vanguard of this year’s Bermuda Race,
recapitulating the Triangle Trade,
in reverse,
overlooking that Gold Coast,
Slave Coast, where rum from Caribbean sugar
bought more bodies,
to grow more sugar,
to make more rum,
to make the merchant ancestors of these adventurers,
in spirit if not in flesh,
rich enough to continue to play
at sailing,
riding to Bermuda
in the closing days
of warmth.

A distant barge
slowly coalesces
impossibly far behind
a ridiculously tall-periscoped tug
carrying today’s slaves-in-a-barrel,
progress over the old system,
a mainline hit,
its true costs payed for along
other, darker

three decrepit draggers
mop-up what’s left
living in this local sea
while surfers drive many miles
to slice through
empty waves.

Sailors, fishermen, towboat-men, surfers,
and strollers upon a beach
strewn with subtle plastic,
microscopic flakes and nodules,
our new plankton,
discarded toys, bottles, bags.

They call those, like me,
who call out what’s looming
spoilers of the fun
that holds them to
their grim work,
consuming and destroying
the last scraps of a
viable world.

Ignorance abounds,

I don’t see
how it can be claimed.

Who is the Doomer,
when they give up on
what is looming
to push on doing
what they’ve “always” done,
watching world retract and crumble,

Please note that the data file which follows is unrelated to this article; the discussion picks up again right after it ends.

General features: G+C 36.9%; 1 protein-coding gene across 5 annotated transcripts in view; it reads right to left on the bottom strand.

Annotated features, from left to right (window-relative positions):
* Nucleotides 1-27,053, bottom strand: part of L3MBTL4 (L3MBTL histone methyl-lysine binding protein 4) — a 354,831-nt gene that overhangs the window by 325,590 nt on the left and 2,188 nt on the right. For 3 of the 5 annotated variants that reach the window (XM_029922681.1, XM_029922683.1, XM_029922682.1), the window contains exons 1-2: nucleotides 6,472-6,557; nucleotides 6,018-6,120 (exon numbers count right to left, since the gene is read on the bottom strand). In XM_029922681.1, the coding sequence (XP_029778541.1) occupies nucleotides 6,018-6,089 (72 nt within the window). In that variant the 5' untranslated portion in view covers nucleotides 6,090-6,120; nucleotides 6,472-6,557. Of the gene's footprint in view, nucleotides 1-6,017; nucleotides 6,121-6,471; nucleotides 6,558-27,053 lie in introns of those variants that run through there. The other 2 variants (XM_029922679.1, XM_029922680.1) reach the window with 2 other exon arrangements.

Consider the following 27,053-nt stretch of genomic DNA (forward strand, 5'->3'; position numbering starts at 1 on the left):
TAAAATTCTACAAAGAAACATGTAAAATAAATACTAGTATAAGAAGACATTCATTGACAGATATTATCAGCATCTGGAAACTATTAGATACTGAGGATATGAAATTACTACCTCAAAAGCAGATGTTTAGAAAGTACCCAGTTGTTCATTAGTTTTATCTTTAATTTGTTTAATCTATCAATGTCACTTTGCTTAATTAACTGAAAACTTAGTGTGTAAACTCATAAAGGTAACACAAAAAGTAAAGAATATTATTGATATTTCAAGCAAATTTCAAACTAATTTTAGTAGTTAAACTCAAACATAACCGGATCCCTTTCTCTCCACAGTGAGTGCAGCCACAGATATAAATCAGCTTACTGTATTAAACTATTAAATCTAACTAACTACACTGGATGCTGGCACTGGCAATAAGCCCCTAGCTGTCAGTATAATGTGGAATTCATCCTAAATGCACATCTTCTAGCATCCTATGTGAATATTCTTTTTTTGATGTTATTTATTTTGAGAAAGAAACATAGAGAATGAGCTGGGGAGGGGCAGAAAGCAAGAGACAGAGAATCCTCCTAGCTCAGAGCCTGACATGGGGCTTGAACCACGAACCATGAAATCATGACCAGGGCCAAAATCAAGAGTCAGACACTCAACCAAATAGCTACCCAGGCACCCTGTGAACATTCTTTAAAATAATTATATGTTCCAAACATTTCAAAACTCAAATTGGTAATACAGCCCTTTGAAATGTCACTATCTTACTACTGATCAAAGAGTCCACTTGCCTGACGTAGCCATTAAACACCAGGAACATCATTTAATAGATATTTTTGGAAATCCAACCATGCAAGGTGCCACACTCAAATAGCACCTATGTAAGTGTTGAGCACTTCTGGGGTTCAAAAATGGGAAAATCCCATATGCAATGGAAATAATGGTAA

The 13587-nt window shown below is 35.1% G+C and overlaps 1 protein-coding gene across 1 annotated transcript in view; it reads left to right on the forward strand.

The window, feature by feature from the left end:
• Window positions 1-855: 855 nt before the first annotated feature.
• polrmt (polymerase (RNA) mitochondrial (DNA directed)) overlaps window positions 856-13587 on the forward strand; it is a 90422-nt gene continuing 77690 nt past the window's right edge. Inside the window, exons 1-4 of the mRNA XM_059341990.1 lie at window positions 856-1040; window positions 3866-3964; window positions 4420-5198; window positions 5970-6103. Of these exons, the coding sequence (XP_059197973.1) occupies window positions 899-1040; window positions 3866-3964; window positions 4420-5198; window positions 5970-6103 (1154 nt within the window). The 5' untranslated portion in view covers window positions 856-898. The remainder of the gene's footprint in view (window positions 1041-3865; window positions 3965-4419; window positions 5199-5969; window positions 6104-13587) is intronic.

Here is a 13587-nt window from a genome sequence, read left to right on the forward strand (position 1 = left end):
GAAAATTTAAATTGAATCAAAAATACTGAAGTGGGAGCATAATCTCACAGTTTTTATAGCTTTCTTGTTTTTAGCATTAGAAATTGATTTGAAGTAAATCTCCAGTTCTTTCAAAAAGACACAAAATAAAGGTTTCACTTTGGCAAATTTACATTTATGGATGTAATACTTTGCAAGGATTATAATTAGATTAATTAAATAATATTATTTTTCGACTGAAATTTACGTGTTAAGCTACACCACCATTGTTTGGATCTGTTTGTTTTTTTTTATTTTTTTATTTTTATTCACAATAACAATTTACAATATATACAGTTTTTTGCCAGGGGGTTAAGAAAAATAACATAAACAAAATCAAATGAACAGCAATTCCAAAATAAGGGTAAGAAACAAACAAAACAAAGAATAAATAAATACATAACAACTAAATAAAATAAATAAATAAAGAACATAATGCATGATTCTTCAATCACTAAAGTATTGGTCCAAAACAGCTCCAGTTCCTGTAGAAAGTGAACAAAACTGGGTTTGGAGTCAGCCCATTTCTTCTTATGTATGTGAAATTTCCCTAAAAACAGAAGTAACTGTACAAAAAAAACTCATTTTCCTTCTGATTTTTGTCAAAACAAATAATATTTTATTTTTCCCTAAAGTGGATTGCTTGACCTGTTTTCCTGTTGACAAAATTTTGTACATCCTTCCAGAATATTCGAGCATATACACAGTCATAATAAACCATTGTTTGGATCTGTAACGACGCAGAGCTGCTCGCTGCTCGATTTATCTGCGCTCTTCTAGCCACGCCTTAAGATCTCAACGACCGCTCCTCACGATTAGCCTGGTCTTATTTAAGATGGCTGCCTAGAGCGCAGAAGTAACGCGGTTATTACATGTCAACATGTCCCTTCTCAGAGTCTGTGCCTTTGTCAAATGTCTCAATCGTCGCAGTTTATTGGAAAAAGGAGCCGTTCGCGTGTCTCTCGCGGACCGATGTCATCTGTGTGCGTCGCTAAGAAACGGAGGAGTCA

pushing to
do it
yet more
and more?

in their optimism.

in their optimism.

by their optimism,
of any way of telling
hope from wishes.


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From Wood End…

From Wood End, or Herring Cove, looking west on a clear autumn day.
The hills of Plymouth break the western horizon.
Like a high island, lifted by the loom.
Floating above a glittering shimmer.
Sky encroaching from its edges, reaching
beneath looming land, curling in at each end.

From this sand spit, after its first impression,
from the east of a high bluff shore.
It could be Dover’s Cliffs, or Devon
or the last lingering view of Cornwall’s Lizard?
Until all its monumentality evaporates away.
As proximity brings it into focus.

From this sand spit, once explored.
It did not take long to see that it was an ephemera
of sand and wind. A plaything of the sea.
Not a new land, a new continent.

From this sand spit, first looking across at those hills,
on a clear day in late November or early December.
The harshness of the season closing in with the idea of a new land.
The single touchstone behind this perilous journey.
Those hills, floating above the sea.